The worm used at least four zero-day exploits and had Microsoft Windows driver modules signed using genuine cryptographic certificates stolen from respectable companies, contained about 4,000 functions, and utilized advanced anti-analysis techniques to render reverse engineering difficult.

The goal of Stuxnet was to attack hit Iran’s uranium enrichment facility at Natanz, 160 miles south of Tehran. That plan worked as the virus worked its way through the Siemens system and manipulated the arrays of centrifuges, which do the enriching, to self-destruct.

The attack hurt Iran’s nuclear program, which Israel and the United States say is to produce nuclear weapons. Tehran denies that.

A separate source from the Defense Intelligence Agency (DIA) confirmed Stuxnet was a U.S.-Israel program attacking Siemens’ hardware. An additional senior official at DIA said Stuxnet could now be considered a potential weapon of mass destruction (WMD). Both DIA officials requested anonymity.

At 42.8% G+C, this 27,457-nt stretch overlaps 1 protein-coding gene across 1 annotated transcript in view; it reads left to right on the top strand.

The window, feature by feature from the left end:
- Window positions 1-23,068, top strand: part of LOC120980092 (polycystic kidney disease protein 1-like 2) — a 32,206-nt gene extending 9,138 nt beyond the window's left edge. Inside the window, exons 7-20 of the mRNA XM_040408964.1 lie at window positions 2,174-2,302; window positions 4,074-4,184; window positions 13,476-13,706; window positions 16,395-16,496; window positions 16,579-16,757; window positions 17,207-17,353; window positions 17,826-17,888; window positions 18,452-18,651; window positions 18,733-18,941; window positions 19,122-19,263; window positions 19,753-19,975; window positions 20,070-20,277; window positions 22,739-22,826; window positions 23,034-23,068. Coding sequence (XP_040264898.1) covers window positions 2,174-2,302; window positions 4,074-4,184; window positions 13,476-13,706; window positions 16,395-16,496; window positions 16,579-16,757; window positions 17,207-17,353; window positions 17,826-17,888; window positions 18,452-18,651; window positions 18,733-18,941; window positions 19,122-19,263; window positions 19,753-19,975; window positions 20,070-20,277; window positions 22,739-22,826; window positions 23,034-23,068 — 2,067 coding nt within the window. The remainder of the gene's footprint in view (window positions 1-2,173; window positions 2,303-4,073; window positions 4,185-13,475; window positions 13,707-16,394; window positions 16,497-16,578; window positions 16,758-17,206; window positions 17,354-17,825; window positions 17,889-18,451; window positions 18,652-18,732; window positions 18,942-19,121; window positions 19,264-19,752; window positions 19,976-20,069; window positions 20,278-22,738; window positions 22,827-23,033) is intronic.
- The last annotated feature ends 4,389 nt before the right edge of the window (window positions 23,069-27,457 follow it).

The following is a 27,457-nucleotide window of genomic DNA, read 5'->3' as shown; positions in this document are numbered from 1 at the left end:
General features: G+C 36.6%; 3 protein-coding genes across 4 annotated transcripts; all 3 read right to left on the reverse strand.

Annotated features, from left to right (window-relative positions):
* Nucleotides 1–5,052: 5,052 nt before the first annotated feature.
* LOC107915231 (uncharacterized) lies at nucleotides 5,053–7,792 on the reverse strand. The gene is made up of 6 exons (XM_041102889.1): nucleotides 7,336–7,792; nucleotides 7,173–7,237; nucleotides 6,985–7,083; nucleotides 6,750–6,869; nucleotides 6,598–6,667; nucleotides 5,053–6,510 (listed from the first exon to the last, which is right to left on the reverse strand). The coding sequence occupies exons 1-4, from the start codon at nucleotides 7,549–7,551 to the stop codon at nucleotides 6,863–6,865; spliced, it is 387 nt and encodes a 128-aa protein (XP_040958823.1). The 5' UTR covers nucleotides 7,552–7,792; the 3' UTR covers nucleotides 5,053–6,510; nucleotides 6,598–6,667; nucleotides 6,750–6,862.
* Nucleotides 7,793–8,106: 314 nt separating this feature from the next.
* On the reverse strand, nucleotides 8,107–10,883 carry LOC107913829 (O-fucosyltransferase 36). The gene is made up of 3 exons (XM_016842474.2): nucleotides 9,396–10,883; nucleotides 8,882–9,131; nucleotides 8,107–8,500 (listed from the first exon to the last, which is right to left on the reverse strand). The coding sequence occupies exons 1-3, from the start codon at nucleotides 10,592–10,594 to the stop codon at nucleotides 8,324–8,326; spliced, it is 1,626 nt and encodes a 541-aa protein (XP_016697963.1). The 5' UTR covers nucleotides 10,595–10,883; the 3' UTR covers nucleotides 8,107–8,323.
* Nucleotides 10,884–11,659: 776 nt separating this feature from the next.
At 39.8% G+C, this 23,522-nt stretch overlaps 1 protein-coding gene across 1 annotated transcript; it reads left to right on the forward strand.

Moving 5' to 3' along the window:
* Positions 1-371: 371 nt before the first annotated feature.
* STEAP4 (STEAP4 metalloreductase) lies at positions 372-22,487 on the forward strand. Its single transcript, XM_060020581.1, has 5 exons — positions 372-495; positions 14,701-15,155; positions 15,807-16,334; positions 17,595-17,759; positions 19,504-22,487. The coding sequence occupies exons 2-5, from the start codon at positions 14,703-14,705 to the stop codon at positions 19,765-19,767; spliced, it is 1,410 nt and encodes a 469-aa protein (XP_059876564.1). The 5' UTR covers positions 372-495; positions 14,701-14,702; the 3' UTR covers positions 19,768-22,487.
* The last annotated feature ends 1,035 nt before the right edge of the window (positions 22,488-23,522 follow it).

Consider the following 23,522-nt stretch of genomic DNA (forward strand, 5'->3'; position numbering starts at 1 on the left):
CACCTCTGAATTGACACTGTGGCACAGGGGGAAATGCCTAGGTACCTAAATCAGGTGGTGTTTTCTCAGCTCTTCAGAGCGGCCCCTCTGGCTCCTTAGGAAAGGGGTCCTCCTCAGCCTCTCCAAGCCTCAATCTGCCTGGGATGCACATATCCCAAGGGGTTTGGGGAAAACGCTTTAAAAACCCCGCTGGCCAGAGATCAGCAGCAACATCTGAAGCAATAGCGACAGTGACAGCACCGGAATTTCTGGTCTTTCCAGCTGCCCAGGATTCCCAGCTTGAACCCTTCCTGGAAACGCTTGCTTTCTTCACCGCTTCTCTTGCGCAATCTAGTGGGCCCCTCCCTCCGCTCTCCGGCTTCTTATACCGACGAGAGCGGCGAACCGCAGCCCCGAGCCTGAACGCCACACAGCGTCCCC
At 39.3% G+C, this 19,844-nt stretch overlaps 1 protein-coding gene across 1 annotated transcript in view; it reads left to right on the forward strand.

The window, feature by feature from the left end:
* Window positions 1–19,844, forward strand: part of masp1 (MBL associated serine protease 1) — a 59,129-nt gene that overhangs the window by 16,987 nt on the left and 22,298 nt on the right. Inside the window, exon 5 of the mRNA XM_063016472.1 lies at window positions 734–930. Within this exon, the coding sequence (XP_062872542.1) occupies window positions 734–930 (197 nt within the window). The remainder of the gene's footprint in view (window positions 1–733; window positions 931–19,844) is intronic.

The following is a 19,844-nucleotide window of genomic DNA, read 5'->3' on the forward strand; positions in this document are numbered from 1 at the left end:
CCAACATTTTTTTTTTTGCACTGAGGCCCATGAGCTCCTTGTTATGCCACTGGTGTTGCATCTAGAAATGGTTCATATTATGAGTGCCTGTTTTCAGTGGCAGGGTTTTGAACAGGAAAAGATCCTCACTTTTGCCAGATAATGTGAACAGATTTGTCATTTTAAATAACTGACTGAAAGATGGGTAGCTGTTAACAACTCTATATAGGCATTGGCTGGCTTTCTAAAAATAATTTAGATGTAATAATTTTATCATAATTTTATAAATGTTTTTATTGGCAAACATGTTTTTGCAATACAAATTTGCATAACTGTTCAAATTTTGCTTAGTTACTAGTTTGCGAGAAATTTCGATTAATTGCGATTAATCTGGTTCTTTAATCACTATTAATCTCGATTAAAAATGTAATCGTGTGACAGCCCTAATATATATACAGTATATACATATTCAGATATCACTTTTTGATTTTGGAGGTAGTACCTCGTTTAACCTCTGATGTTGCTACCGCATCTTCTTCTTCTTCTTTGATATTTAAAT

As a result of Stuxnet, Iran is now in the process of working on a counter to the worm that hit their nuclear enrichment facility causing serious damage over the past few years, said a former CIA official and current Middle East security consultant close to the situation.

Additionally, while the worm still exists in Iran’s nuclear system, cyber experts have found a way to bypass it, said the source who spoke on the condition of anonymity.